AP | Dec 15, 2012 | JORDAN TIMES
BAGHDAD — A deal brokered by Iraq’s president last week gives the central government and the Kurdish minority an opportunity to step back from a military standoff that has threatened to tip the country back into armed conflict just a year after the last American troops left.
The Kurds, a different ethnic group from Iraq’s majority Arabs, have their own armed fighters and enjoy considerable control over an increasingly prosperous enclave in Iraq’s mountainous north.
Thursday’s accord calls for the eventual withdrawal of Iraqi military and Kurdish fighters who in recent weeks moved into disputed areas where both seek to extend their influence.
There is no timetable governing the pullout of troops, tanks and artillery on either side, meaning tensions could quickly flare back up.
Distrust remains high, and the two sides are far from reaching a lasting deal over how to manage energy resources and divvy up the growing profits oil brings in.
“This is only the symptom,” Martin Kobler, the UN envoy to Iraq, said of the military standoff in an interview this week. “We have to go to the root. And the root is the Arab-Kurdish understanding. … Distribution of wealth in this country is distribution of power, period.”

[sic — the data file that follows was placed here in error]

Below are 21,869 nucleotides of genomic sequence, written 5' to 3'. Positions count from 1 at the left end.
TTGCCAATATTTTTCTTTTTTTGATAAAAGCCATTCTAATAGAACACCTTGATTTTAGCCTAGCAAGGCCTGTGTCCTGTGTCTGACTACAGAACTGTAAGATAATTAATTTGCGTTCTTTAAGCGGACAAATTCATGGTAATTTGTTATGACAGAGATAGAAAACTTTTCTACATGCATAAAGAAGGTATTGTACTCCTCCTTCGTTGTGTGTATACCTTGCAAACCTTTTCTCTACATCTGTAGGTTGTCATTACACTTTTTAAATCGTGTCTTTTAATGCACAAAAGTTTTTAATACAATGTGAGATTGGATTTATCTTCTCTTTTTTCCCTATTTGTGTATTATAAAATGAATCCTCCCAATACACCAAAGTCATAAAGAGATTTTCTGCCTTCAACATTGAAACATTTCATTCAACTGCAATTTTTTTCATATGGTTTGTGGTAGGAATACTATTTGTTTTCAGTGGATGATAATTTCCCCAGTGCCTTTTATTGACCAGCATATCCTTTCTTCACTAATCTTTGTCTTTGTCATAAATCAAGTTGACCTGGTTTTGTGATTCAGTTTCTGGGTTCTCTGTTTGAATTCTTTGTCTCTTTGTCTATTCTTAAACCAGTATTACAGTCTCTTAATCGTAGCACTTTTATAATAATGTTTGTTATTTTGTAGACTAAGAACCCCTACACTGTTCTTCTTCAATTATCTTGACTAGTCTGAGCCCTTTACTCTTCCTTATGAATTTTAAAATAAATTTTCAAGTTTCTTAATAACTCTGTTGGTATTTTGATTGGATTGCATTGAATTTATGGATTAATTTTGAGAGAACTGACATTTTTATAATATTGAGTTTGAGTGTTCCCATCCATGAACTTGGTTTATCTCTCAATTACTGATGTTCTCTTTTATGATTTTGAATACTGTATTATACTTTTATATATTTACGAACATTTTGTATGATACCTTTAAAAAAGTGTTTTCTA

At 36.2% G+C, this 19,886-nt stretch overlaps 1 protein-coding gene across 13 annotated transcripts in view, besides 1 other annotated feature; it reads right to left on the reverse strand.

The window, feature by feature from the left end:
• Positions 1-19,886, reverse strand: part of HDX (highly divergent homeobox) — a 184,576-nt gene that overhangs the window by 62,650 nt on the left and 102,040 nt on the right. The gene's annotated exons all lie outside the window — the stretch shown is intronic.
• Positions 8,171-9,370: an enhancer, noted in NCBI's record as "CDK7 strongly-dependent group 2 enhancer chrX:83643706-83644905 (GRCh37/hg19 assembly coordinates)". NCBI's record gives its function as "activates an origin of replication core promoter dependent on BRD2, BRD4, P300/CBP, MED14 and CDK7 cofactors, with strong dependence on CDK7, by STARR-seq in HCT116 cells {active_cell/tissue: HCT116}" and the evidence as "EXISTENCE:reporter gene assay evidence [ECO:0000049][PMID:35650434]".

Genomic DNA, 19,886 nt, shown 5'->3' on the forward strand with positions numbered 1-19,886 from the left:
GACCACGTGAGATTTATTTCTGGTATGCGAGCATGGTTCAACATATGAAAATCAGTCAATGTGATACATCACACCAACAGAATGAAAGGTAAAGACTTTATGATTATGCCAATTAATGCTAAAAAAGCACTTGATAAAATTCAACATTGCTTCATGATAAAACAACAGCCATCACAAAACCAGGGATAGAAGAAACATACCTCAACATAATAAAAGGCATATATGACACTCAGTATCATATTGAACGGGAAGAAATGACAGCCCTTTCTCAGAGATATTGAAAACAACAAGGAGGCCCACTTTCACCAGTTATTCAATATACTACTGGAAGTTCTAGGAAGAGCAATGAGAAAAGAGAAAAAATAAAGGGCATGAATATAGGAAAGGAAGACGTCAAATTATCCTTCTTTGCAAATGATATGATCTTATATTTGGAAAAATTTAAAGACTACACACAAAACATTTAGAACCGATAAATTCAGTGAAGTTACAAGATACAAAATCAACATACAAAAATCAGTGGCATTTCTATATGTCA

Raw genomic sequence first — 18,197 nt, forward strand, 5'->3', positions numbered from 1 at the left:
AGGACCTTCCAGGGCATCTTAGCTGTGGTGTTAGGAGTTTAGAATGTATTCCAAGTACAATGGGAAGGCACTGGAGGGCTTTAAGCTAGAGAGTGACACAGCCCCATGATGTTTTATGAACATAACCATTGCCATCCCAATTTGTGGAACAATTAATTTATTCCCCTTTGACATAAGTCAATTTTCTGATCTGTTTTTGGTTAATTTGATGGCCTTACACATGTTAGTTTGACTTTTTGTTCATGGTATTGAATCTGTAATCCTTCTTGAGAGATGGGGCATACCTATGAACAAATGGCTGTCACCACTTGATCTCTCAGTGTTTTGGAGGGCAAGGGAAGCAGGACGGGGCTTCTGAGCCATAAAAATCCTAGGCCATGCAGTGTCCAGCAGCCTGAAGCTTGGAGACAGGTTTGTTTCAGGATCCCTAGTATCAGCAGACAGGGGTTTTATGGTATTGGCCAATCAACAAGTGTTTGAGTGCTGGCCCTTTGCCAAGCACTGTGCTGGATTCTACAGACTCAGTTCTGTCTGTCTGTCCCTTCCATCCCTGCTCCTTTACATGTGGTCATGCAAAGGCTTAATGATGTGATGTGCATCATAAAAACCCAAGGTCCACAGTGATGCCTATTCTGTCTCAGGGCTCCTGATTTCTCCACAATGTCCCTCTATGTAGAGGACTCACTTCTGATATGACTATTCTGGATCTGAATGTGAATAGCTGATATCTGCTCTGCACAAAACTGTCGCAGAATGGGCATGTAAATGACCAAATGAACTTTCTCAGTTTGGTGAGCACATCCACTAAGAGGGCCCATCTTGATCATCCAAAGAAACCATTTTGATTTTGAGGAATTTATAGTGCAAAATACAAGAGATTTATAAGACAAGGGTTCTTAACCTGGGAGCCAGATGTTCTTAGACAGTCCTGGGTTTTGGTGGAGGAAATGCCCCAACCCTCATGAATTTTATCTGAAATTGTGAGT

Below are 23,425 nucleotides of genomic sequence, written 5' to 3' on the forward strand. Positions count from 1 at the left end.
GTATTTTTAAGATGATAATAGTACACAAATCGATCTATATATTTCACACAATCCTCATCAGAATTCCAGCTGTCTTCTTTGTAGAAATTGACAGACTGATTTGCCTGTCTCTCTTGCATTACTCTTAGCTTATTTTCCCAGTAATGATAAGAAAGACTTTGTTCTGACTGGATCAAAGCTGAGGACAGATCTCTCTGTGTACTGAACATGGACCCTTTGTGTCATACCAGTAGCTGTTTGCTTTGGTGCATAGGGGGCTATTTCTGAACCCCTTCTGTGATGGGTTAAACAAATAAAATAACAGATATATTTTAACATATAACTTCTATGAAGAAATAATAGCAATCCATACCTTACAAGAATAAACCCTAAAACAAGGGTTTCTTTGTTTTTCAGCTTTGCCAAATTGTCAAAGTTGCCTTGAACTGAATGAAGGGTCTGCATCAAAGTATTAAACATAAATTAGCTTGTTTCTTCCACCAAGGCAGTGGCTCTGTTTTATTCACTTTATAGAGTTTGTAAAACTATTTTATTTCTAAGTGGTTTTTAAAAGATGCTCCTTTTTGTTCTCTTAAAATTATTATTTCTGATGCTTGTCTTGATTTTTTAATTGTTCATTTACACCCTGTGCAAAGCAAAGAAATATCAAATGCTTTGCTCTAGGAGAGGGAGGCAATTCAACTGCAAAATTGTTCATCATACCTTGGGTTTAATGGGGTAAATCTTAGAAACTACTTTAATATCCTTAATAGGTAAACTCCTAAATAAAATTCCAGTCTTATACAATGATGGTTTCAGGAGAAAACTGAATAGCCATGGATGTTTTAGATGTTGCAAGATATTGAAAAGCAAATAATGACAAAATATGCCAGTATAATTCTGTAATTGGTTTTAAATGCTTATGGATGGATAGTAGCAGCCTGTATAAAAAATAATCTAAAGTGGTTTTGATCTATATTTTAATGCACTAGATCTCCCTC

The dispute that has played out over the past month shows just how unstable Iraq remains nearly a decade after the US-led invasion, and injects an added level of uncertainty into a Middle East grappling with the potential collapse of Syria, on Iraq’s doorstep.
A shootout between Iraqi police and Kurdish guards in the disputed northern city of Tuz Khormato kicked off the most recent bout of brinksmanship in mid-November. One civilian was killed and several police officers were wounded in the gun battle, the first deadly clash between the two sides in years.
Both sides responded by moving additional troops into the disputed areas. The build-up happened after Iraqi Prime Minister Nouri Maliki created a new military command overseeing security forces in contested areas bordering the Kurdish region. Kurds saw that as a provocation.